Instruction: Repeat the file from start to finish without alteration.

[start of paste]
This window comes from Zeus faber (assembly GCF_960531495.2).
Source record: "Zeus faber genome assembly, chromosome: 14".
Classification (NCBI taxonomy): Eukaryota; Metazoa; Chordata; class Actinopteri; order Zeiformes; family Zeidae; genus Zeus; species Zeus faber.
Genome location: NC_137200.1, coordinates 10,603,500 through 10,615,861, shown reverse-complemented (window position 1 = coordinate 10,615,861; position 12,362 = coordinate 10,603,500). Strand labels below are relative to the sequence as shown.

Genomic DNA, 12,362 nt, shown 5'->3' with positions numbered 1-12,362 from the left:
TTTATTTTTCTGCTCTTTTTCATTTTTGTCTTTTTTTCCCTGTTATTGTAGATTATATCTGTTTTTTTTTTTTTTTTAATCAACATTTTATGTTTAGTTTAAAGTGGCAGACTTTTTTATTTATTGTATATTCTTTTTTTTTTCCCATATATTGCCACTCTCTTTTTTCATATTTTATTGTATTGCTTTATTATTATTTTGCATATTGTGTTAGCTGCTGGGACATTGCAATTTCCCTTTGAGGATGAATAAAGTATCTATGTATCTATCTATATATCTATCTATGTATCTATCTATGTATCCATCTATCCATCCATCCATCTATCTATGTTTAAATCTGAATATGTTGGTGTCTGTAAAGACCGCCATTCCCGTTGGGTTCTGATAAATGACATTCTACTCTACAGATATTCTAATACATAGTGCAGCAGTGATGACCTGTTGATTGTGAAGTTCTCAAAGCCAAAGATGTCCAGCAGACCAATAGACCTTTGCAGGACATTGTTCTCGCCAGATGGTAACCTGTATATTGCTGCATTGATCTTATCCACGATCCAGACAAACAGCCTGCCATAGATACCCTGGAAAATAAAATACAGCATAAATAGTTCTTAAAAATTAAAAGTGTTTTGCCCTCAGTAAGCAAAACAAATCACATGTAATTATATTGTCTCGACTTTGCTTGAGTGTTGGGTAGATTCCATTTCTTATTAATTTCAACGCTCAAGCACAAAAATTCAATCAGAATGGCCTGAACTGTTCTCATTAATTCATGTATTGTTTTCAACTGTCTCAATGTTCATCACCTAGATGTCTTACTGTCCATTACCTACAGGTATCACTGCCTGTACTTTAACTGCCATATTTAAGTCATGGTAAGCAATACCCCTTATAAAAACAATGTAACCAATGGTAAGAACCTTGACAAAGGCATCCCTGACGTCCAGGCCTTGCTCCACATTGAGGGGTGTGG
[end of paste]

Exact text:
This window comes from Zeus faber (assembly GCF_960531495.2).
Source record: "Zeus faber genome assembly, chromosome: 14".
Classification (NCBI taxonomy): Eukaryota; Metazoa; Chordata; class Actinopteri; order Zeiformes; family Zeidae; genus Zeus; species Zeus faber.
Genome location: NC_137200.1, coordinates 10,603,500 through 10,615,861, shown reverse-complemented (window position 1 = coordinate 10,615,861; position 12,362 = coordinate 10,603,500). Strand labels below are relative to the sequence as shown.

Genomic DNA, 12,362 nt, shown 5'->3' with positions numbered 1-12,362 from the left:
TTTATTTTTCTGCTCTTTTTCATTTTTGTCTTTTTTTCCCTGTTATTGTAGATTATATCTGTTTTTTTTTTTTTTTTAATCAACATTTTATGTTTAGTTTAAAGTGGCAGACTTTTTTATTTATTGTATATTCTTTTTTTTTTCCCATATATTGCCACTCTCTTTTTTCATATTTTATTGTATTGCTTTATTATTATTTTGCATATTGTGTTAGCTGCTGGGACATTGCAATTTCCCTTTGAGGATGAATAAAGTATCTATGTATCTATCTATATATCTATCTATGTATCTATCTATGTATCCATCTATCCATCCATCCATCTATCTATGTTTAAATCTGAATATGTTGGTGTCTGTAAAGACCGCCATTCCCGTTGGGTTCTGATAAATGACATTCTACTCTACAGATATTCTAATACATAGTGCAGCAGTGATGACCTGTTGATTGTGAAGTTCTCAAAGCCAAAGATGTCCAGCAGACCAATAGACCTTTGCAGGACATTGTTCTCGCCAGATGGTAACCTGTATATTGCTGCATTGATCTTATCCACGATCCAGACAAACAGCCTGCCATAGATACCCTGGAAAATAAAATACAGCATAAATAGTTCTTAAAAATTAAAAGTGTTTTGCCCTCAGTAAGCAAAACAAATCACATGTAATTATATTGTCTCGACTTTGCTTGAGTGTTGGGTAGATTCCATTTCTTATTAATTTCAACGCTCAAGCACAAAAATTCAATCAGAATGGCCTGAACTGTTCTCATTAATTCATGTATTGTTTTCAACTGTCTCAATGTTCATCACCTAGATGTCTTACTGTCCATTACCTACAGGTATCACTGCCTGTACTTTAACTGCCATATTTAAGTCATGGTAAGCAATACCCCTTATAAAAACAATGTAACCAATGGTAAGAACCTTGACAAAGGCATCCCTGACGTCCAGGCCTTGCTCCACATTGAGGGGTGTGG